Does It Matter Where Guitars Are Made? (Are US the Best?)


A Question of Manufacturing, Perception, And Profits

“Made in USA” …would you pay more for a guitar with this label on it?

This can be a contentious topic, and while there’s no doubt that top level expensive American made guitars are great, there are plenty of highly regarded instruments produced by other countries.

In the case of guitars made in the USA vs Mexico vs Asia, it’s worth researching carefully before reaching your final verdict.

Don’t be fooled by common perceptions!

We often latch on to the opinions of other people. If someone says guitars made in one country are better than guitars made in another country, you may believe them just because you don’t have information to prove otherwise.

If you already have a certain belief about a topic, then chances are the phenomenon known as Confirmation Bias may cause you to connect strongly with opinions of others that align with your own – whether they are true or not.

guitars with world globe

Branding Is Powerful

Branding is often more than just the name on the instrument, with many of us also heavily swayed by the country of manufacture.

One case in point is during the period when Fender switched manufacturing of Squier guitars from Japan to Korea.

Since Japanese-made guitars had developed a name for quality, once Squier guitars started to be manufactured in Korea the Squier models formerly made in Japan were ‘upgraded’ by placing a Fender decal on them!

Did this make those guitars instantly better, or was the value of those instruments purely in the minds of consumers?

If you approach the subject with an open mind and consider that modern day guitar making involves better machinery, better components, and factories that have built up experienced staff over many years, you may re-think what you thought you knew.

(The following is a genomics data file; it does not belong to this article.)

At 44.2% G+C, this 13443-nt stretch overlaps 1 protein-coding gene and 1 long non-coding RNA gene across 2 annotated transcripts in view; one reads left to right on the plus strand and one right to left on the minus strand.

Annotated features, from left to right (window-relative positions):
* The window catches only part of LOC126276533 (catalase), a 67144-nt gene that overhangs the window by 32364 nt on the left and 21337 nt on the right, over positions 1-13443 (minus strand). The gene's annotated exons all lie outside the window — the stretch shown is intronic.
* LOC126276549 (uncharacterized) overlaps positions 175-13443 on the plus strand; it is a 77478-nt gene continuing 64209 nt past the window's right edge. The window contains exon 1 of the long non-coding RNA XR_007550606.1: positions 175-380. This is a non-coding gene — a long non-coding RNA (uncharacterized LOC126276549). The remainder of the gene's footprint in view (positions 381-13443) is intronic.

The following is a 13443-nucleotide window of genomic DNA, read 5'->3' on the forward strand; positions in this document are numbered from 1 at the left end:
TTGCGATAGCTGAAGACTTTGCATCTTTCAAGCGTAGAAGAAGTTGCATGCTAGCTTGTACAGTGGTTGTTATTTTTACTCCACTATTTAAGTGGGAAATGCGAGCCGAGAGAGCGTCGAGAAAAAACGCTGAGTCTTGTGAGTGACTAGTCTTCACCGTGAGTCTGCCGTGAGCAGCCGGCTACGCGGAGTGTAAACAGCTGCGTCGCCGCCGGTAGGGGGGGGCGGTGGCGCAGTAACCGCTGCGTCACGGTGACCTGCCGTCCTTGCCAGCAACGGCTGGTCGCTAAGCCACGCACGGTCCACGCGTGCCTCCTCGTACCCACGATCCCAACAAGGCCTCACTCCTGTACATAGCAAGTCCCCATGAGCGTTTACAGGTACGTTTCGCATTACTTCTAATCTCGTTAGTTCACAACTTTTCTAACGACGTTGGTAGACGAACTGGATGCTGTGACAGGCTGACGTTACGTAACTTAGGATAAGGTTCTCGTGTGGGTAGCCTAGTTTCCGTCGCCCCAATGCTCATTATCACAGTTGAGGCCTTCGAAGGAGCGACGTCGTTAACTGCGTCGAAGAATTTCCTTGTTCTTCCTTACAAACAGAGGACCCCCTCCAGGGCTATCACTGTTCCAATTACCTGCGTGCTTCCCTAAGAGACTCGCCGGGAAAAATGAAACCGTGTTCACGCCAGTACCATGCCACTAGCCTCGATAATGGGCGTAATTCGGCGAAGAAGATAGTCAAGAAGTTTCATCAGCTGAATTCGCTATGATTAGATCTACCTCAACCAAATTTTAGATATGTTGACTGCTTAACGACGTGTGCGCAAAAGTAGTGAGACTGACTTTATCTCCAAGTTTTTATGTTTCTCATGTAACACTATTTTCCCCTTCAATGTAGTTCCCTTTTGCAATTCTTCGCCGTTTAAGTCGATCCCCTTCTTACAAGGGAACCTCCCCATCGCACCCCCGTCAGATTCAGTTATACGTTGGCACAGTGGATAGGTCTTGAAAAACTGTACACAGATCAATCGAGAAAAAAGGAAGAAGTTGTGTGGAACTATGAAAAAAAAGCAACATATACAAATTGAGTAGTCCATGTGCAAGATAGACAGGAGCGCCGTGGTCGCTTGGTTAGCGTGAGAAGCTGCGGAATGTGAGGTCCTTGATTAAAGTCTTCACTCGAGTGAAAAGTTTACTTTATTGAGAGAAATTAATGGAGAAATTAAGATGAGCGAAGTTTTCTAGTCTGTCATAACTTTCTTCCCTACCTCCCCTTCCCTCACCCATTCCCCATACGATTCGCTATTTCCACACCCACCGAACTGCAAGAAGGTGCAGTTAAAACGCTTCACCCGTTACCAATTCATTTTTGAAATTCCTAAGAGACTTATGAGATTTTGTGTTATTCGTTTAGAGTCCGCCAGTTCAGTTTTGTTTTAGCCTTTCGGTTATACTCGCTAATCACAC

Guitars Made In the US

The US was traditionally a powerhouse of guitar manufacturing, with many of the most popular brands like Fender, Gibson, and Martin founded in America.

If you look back in time a little when electric guitars started rising in popularity, you will find that most electrics produced back then were generally of a lower standard to guitars made today.

Over the decades American luthiers honed their skills to produce increasingly better guitars, using better materials and manufacturing processes.

As the economy improved and wages grew, it became harder for guitar companies to produce quality guitars that were affordable for the general public, and so they started looking to other countries as an alternative.

If you look at the beginner guitar market then this was even more the case, as beginners are looking for cheaper instruments to get started on.

American made guitars are now considered to be high quality instruments, mainly due to the fact that only high-end instruments are produced there, with lower-end guitar making outsourced to countries with cheaper labor costs.

Today, mentioning names like Fender, Gibson, Ernie Ball Music Man, LsL, PRS, and Rickenbacker instantly makes us think of high-quality US made instruments that are worth paying out big dollars for.